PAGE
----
Friday, May 15, 2009

Religious Dispatches

Photo of Linda E. Cambe, who understands sexuality better than most people I know. Photo taken by Ted Michael Morgan.

A reply to an article on Carrie Prejean by Paula Cooey:

This is not a direct reaction to the article because I do not quite understand the article. The mysteries are still mysteries that facile expressions, debates, icons, and theories do not quite define or cover.

One of the first books I bought when I was becoming a young Christian was a little tract from Association Press. It was Seward Hiltner’s “Sex and Christian Life.” The tract was helpful as has been much theology I read during the next 61 years.

I own a large private library on romantic love, sexuality, theology, biblical studies—all part of my effort to understand his core part of myself in theological terms. I recall with gratitude the ministry of the Rev. Roland Perdue and later of the Rev. Milner Ball at Westminster House at the University of Georgia as well as the ministry of the Rev. Robert Burns, late pastor of Peachtree Christian Church in Atlanta, Georgia. The Methodist Churches sponsored major studies in human sexuality that influenced Ecumenical Ministries of Oregon and the Cross Road Interfaith Bookstore in Portland, Oregon provided excellent resources that I enjoyed and celebrated. To boot, my marriage counselors were a Baptist pastor and a former Catholic priest who had taught pastoral care at a seminary. However, in many ways, the Church has not always been a healthy arena for me to explore sexuality.

Ambiguities abound, at least they do for me. With all the help from churches, scholars, and theologians, I found that my Christian identify confounded my sexuality. To explain would be too autobiographical for brief comment.

A complaint about Carrie Prejean and so-called beauty contests seems to pertain to how we make young women (and men) fetish items. We tend to limit our range of sexual expression to those who fit these fetish images or models. I recall young feminists including my first lover protesting this process of making fetishes out of young women even as my former lover enjoyed the fruits of representing a fetish image.

We still talk double-talk about sexuality. We still seem embarrassed to be sexual beings. At least, we still seem confused about what being sexual means. That is not to say that Henry Miller, Anais Nin, and Lawrence Durrell were any better or more helpful.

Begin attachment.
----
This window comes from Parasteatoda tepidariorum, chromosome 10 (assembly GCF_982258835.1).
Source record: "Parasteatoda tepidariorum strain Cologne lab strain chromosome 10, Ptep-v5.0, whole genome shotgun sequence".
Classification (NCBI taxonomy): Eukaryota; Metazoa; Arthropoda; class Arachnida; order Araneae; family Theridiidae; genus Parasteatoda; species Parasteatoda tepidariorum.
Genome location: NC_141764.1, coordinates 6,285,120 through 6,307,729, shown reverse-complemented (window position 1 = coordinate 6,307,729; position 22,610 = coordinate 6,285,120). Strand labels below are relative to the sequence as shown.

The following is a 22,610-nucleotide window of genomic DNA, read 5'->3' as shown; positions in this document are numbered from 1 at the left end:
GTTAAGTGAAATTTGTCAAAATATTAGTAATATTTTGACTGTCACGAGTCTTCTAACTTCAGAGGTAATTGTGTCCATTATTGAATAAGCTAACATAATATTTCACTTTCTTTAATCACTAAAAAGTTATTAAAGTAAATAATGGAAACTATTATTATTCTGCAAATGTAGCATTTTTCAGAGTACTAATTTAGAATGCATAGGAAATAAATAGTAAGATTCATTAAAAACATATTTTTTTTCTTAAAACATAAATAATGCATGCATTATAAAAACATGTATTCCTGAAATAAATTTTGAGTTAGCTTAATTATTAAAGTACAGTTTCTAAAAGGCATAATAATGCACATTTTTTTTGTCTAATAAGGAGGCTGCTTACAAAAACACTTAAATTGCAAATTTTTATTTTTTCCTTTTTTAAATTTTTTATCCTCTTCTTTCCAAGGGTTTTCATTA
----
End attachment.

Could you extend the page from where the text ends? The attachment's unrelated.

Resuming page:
Professor Cooey is an important commentator on theology, feminism, and sexuality. Like me, I think she remains in awe of the mystery of embodied love and the mysteries that define being a human being.

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In this my personal Christian blog, I hope to be discursive and now and then critical. What I write here is tentative and tensive. I post thoughts, feelings, and observations somewhat randomly and often in immediate response to current events and posts on other blogs.

"Serendipitous Creativity" from Gordon Kaufman

"I suggested that what we today should regard as God is the ongoing creativity in the universe - the bringing (or coming) into being of what is genuinely new, something transformative; …

"In some respects and some degrees this creativity is apparently happening continuously, in and through the processes or activities or events around us and within us(…) is a profound mystery to us humans(…) But on the whole, as we look back on the long and often painful developments that slowly brought human life and our complex human worlds into being, we cannot but regard this creativity as serendipitous …

"I want to stress that this serendipitous creativity - God! - to which we should be responsive is not the private possession of any of the many particular religious faiths or systems …

"This profound mystery of creativity is manifest in and through the overall human bio-historical evolution and development everywhere on the planet; and it continues to show itself throughout the entire human project, no matter what may be the particular religious and or cultural beliefs."

Gordon Kaufman, Mennonite Life, December 2005 vol. 60 no. 4

Melville is a rational man who

"Melville is a rational man who wants God to exist. He wants Him to exist for the same reasons we all do: to be our rescuer and appreciator, to act as a confidant in our moments of crisis and to give us reassurance that, over the horizon of our deaths, we will survive." (John Updike)

And that is a problem for me.

Fragmented Notions

Fragmented Notions
Copyright © 2007 Jean and Alexander Heard Library, Vanderbilt University

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